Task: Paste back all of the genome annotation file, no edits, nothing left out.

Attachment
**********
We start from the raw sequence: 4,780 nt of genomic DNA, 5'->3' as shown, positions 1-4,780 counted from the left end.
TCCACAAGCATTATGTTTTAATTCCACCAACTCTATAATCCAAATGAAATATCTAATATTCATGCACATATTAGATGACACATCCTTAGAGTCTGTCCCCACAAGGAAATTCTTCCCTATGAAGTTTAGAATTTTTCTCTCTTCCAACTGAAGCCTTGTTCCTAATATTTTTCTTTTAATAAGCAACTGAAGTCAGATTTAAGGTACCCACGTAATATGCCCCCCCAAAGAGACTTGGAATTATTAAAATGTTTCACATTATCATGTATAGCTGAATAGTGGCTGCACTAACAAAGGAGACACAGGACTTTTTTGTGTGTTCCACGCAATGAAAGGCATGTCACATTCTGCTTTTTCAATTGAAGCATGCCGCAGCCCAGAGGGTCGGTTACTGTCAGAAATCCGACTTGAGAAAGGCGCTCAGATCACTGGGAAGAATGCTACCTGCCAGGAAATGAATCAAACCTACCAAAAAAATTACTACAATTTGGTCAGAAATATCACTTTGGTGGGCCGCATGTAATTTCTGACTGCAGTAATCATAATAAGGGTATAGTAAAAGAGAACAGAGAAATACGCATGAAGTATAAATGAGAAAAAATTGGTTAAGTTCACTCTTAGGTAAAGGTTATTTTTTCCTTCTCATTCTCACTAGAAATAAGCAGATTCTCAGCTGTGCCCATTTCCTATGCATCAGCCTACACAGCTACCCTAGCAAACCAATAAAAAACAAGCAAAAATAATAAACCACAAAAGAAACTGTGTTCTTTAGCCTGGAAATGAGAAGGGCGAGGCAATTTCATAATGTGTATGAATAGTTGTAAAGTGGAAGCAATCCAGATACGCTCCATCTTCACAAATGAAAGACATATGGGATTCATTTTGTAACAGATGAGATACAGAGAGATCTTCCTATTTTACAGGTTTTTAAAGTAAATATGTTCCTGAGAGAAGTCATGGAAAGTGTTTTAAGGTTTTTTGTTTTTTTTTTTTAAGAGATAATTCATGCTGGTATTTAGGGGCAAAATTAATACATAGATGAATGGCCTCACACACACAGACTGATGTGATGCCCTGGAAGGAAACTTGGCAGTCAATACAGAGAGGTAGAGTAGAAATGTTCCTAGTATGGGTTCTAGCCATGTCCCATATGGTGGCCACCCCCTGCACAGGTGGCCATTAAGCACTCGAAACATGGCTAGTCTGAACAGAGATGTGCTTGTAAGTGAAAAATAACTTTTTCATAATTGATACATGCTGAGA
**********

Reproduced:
We start from the raw sequence: 4,780 nt of genomic DNA, 5'->3' as shown, positions 1-4,780 counted from the left end.
TCCACAAGCATTATGTTTTAATTCCACCAACTCTATAATCCAAATGAAATATCTAATATTCATGCACATATTAGATGACACATCCTTAGAGTCTGTCCCCACAAGGAAATTCTTCCCTATGAAGTTTAGAATTTTTCTCTCTTCCAACTGAAGCCTTGTTCCTAATATTTTTCTTTTAATAAGCAACTGAAGTCAGATTTAAGGTACCCACGTAATATGCCCCCCCAAAGAGACTTGGAATTATTAAAATGTTTCACATTATCATGTATAGCTGAATAGTGGCTGCACTAACAAAGGAGACACAGGACTTTTTTGTGTGTTCCACGCAATGAAAGGCATGTCACATTCTGCTTTTTCAATTGAAGCATGCCGCAGCCCAGAGGGTCGGTTACTGTCAGAAATCCGACTTGAGAAAGGCGCTCAGATCACTGGGAAGAATGCTACCTGCCAGGAAATGAATCAAACCTACCAAAAAAATTACTACAATTTGGTCAGAAATATCACTTTGGTGGGCCGCATGTAATTTCTGACTGCAGTAATCATAATAAGGGTATAGTAAAAGAGAACAGAGAAATACGCATGAAGTATAAATGAGAAAAAATTGGTTAAGTTCACTCTTAGGTAAAGGTTATTTTTTCCTTCTCATTCTCACTAGAAATAAGCAGATTCTCAGCTGTGCCCATTTCCTATGCATCAGCCTACACAGCTACCCTAGCAAACCAATAAAAAACAAGCAAAAATAATAAACCACAAAAGAAACTGTGTTCTTTAGCCTGGAAATGAGAAGGGCGAGGCAATTTCATAATGTGTATGAATAGTTGTAAAGTGGAAGCAATCCAGATACGCTCCATCTTCACAAATGAAAGACATATGGGATTCATTTTGTAACAGATGAGATACAGAGAGATCTTCCTATTTTACAGGTTTTTAAAGTAAATATGTTCCTGAGAGAAGTCATGGAAAGTGTTTTAAGGTTTTTTGTTTTTTTTTTTTAAGAGATAATTCATGCTGGTATTTAGGGGCAAAATTAATACATAGATGAATGGCCTCACACACACAGACTGATGTGATGCCCTGGAAGGAAACTTGGCAGTCAATACAGAGAGGTAGAGTAGAAATGTTCCTAGTATGGGTTCTAGCCATGTCCCATATGGTGGCCACCCCCTGCACAGGTGGCCATTAAGCACTCGAAACATGGCTAGTCTGAACAGAGATGTGCTTGTAAGTGAAAAATAACTTTTTCATAATTGATACATGCTGAGA